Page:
Pew Research Center survey reports, demographic studies and data-driven analysis
Between Here and There: How Attached Do Latino Immigrants Remain to Their Native Country?
Most maintain some kind of connection to their native country, but only one-in-ten can be considered to be highly attached.
A Changing Racial and Ethnic Mix in U.S. Public Schools
A new analysis of public school enrollment data by the Pew Hispanic Center finds that in the dozen years from 1993-94 to 2005-06, white students became significantly less isolated from minority students while, at the same time, black and Hispanic students became slightly more isolated from white students.
1995-2005: Foreign-Born Latinos Make Progress on Wages
Foreign-born Latino workers made notable progress between 1995 and 2005 when ranked by hourly wage. The proportion of foreign-born Latino workers in the lowest quintile of the wage distribution decreased to 36% from 42% while many workers moved into the middle quintiles.
The Latino Electorate: A Widening Gap between Voters and the Larger Hispanic Population in the U.S.
Latinos made up a slightly larger share of the total voter turnout in the 2006 election than in 2002; but, a new Pew Hispanic analysis finds, the Latino vote continued to lag well behind growth of the Latino population primarily because a high percentage of the new Hispanics in the U.S. are either too young to vote or are not citizens.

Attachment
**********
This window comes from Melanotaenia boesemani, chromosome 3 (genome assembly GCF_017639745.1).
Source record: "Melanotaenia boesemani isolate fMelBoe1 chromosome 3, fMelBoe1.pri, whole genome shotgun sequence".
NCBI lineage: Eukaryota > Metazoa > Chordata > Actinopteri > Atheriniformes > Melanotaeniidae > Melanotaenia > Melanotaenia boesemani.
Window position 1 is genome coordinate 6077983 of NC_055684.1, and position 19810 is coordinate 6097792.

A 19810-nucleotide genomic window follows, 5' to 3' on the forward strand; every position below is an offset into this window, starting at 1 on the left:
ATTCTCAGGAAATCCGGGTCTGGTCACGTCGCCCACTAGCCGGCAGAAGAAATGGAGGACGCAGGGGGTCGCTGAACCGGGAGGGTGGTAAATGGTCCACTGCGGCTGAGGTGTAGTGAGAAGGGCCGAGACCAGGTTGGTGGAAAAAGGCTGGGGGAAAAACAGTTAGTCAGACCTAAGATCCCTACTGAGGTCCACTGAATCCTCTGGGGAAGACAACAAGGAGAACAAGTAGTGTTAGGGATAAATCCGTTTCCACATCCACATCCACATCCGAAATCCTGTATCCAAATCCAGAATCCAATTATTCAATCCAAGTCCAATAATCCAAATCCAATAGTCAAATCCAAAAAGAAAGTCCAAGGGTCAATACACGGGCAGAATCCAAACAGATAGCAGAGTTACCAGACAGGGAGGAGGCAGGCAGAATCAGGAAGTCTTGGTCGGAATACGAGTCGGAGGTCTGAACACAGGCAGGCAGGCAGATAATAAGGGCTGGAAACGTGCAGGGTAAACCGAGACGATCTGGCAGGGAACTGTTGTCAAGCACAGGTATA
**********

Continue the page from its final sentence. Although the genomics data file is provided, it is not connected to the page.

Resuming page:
How Far Behind in Math and Reading are English Language Learners?
As Congress considers reauthorization of the No Child Left Behind (NCLB) law, a new analysis by the Pew Hispanic Center of national standardized tests shows that the one-in-ten public school students designated as “English language learners” lag far behind whites in reading and math.
A Slower Flow from Mexico?
While short-term changes in immigration flows are difficult to measure, several indicators suggest a possible slackening in migration across the U.S. border since mid-2006.
Changing Faiths: Latinos and the Transformation of American Religion
Hispanics are altering the profile of American religion by their growing numbers and by their distinctive practice of Christianity. A new study by the Pew Hispanic Center and the Pew Forum on Religion & Public Life also finds Latinos’ influence on U.S. politics and public affairs is strongly affected by the particular characteristics of their faith.
Growing Share of Immigrants Choosing Naturalization
Today’s legal immigrants are signing on to a closer relationship with Uncle Sam more quickly and at higher rates than was the case a decade or two ago.
A new joint report from the Pew Hispanic Center and the Pew Internet & American Life Project finds that low levels of education and limited English ability largely explain the gap in internet use between Hispanics and non-Hispanics living in the U.S.
Construction Jobs Expand for Latinos Despite Slump in Housing Market
Despite the housing slump, Hispanic workers find a ready market for their skills.